The scene takes place in 2025. I am at a hotel parking lot, having just driven in for the launch of a car (or a hover-board!) with hardly a few minutes to spare, as usual. The parking lot is full and I need to charge my electric car (what else!) for the return trip.
So I get out of the car and, without further ado, speak into my smart phone, addressing my car. My car pulls away on its own, seeking out a vacant wireless charging station. (For my car is yet to develop arms that can plug-in a charging cable!) I can’t be waiting around for my car to get charged. There is a launch of a hover-board (or a Segway 5.0) happening. So I head for the banquet hall confident that my car can take care of itself once fully charged. It will relocate itself to another vacant parking space using the Automated Valet Parking System (AVPS), allowing other vehicles to take the charging spot – quite a well-behaved and considerate e-stallion, that responds to its master’s call. When I am ready to leave, I only need to call for it using commands on my smart phone and the car will autonomously drive to the porch where I am waiting.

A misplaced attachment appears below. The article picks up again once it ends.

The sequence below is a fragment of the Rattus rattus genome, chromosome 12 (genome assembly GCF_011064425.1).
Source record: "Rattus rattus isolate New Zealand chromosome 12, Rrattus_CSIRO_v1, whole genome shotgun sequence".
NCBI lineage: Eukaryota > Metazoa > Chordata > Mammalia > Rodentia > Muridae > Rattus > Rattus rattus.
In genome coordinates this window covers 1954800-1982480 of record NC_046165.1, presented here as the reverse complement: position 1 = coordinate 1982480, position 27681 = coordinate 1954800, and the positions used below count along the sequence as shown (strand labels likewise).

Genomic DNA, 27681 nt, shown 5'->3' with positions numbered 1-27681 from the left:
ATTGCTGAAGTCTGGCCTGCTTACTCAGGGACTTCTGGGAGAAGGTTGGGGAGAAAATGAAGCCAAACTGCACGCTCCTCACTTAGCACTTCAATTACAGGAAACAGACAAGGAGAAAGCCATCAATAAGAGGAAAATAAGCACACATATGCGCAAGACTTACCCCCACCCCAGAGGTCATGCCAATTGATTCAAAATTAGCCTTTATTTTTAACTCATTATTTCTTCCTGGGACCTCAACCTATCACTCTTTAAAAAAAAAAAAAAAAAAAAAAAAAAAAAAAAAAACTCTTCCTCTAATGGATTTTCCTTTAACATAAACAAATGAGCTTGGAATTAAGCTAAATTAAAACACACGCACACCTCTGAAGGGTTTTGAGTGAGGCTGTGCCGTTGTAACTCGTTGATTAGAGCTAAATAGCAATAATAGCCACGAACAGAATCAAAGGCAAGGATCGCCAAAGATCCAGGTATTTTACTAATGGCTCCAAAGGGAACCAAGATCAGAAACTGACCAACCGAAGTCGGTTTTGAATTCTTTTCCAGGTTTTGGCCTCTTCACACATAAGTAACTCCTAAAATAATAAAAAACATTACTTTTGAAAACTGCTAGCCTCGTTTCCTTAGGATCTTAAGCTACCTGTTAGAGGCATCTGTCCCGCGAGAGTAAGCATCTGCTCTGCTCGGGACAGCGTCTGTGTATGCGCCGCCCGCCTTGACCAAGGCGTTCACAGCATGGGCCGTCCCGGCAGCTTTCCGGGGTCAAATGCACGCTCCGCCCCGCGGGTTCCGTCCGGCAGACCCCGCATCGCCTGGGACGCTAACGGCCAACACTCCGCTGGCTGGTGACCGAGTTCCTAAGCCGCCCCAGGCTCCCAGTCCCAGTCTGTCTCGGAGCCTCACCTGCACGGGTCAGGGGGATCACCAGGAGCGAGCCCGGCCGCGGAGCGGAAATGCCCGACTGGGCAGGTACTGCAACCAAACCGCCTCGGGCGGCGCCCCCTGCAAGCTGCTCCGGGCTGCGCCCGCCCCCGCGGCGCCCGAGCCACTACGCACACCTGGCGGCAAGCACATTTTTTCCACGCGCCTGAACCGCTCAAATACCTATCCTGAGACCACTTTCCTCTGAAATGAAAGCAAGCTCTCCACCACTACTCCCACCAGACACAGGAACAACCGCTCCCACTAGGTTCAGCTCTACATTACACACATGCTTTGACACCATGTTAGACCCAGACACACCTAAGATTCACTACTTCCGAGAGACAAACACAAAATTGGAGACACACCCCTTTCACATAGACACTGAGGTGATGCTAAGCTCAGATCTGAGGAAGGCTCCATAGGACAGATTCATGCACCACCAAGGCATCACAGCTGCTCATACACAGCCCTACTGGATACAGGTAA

If you think it only works in a Bond movie, it won’t remain so for long. Hyundai Motor Group has brought out a system that utilizes the concepts of electric vehicle wireless charging and an Automated Valet Parking System (AVPS) to perform the above ‘imagined’ maneuvers. The action sequence is facilitated by continuous communication among electric vehicle, parking facility, charging system and driver. The parking facility sends location of empty parking spaces and charging stations, while the charging system updates the charging status of the vehicle in real-time.
Hyundai plans to commercialize the technology and concept upon the launch of level 4 autonomous vehicles around 2025. The Korean automaker intends to launch fully autonomous vehicles by 2030. They will start by implementing autonomous driving in various smart cities from 2021.